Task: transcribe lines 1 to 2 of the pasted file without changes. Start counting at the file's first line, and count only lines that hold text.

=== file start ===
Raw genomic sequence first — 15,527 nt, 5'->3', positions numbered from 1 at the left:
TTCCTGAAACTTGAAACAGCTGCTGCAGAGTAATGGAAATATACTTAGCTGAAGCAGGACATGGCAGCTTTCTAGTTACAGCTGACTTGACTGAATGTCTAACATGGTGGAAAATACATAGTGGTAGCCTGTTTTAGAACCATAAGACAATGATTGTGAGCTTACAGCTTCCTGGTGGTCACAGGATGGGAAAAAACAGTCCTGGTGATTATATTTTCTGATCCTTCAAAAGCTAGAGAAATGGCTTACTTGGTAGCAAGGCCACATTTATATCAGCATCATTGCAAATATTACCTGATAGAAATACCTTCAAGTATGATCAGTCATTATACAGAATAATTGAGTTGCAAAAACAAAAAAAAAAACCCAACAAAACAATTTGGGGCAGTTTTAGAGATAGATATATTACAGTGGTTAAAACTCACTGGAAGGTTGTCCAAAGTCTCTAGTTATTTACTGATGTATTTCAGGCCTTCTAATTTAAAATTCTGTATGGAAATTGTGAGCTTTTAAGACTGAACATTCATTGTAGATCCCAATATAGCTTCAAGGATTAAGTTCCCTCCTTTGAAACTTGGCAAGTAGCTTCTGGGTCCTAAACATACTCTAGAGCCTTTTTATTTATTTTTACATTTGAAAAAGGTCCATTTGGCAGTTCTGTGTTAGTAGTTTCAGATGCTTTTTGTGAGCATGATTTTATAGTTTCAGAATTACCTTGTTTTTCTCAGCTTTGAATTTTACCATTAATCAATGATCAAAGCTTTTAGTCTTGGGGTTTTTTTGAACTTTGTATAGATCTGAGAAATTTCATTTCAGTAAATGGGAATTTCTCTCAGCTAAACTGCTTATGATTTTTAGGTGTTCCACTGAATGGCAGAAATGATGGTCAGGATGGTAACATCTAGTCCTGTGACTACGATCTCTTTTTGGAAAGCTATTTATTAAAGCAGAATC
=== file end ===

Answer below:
Raw genomic sequence first — 15,527 nt, 5'->3', positions numbered from 1 at the left:
TTCCTGAAACTTGAAACAGCTGCTGCAGAGTAATGGAAATATACTTAGCTGAAGCAGGACATGGCAGCTTTCTAGTTACAGCTGACTTGACTGAATGTCTAACATGGTGGAAAATACATAGTGGTAGCCTGTTTTAGAACCATAAGACAATGATTGTGAGCTTACAGCTTCCTGGTGGTCACAGGATGGGAAAAAACAGTCCTGGTGATTATATTTTCTGATCCTTCAAAAGCTAGAGAAATGGCTTACTTGGTAGCAAGGCCACATTTATATCAGCATCATTGCAAATATTACCTGATAGAAATACCTTCAAGTATGATCAGTCATTATACAGAATAATTGAGTTGCAAAAACAAAAAAAAAAACCCAACAAAACAATTTGGGGCAGTTTTAGAGATAGATATATTACAGTGGTTAAAACTCACTGGAAGGTTGTCCAAAGTCTCTAGTTATTTACTGATGTATTTCAGGCCTTCTAATTTAAAATTCTGTATGGAAATTGTGAGCTTTTAAGACTGAACATTCATTGTAGATCCCAATATAGCTTCAAGGATTAAGTTCCCTCCTTTGAAACTTGGCAAGTAGCTTCTGGGTCCTAAACATACTCTAGAGCCTTTTTATTTATTTTTACATTTGAAAAAGGTCCATTTGGCAGTTCTGTGTTAGTAGTTTCAGATGCTTTTTGTGAGCATGATTTTATAGTTTCAGAATTACCTTGTTTTTCTCAGCTTTGAATTTTACCATTAATCAATGATCAAAGCTTTTAGTCTTGGGGTTTTTTTGAACTTTGTATAGATCTGAGAAATTTCATTTCAGTAAATGGGAATTTCTCTCAGCTAAACTGCTTATGATTTTTAGGTGTTCCACTGAATGGCAGAAATGATGGTCAGGATGGTAACATCTAGTCCTGTGACTACGATCTCTTTTTGGAAAGCTATTTATTAAAGCAGAATC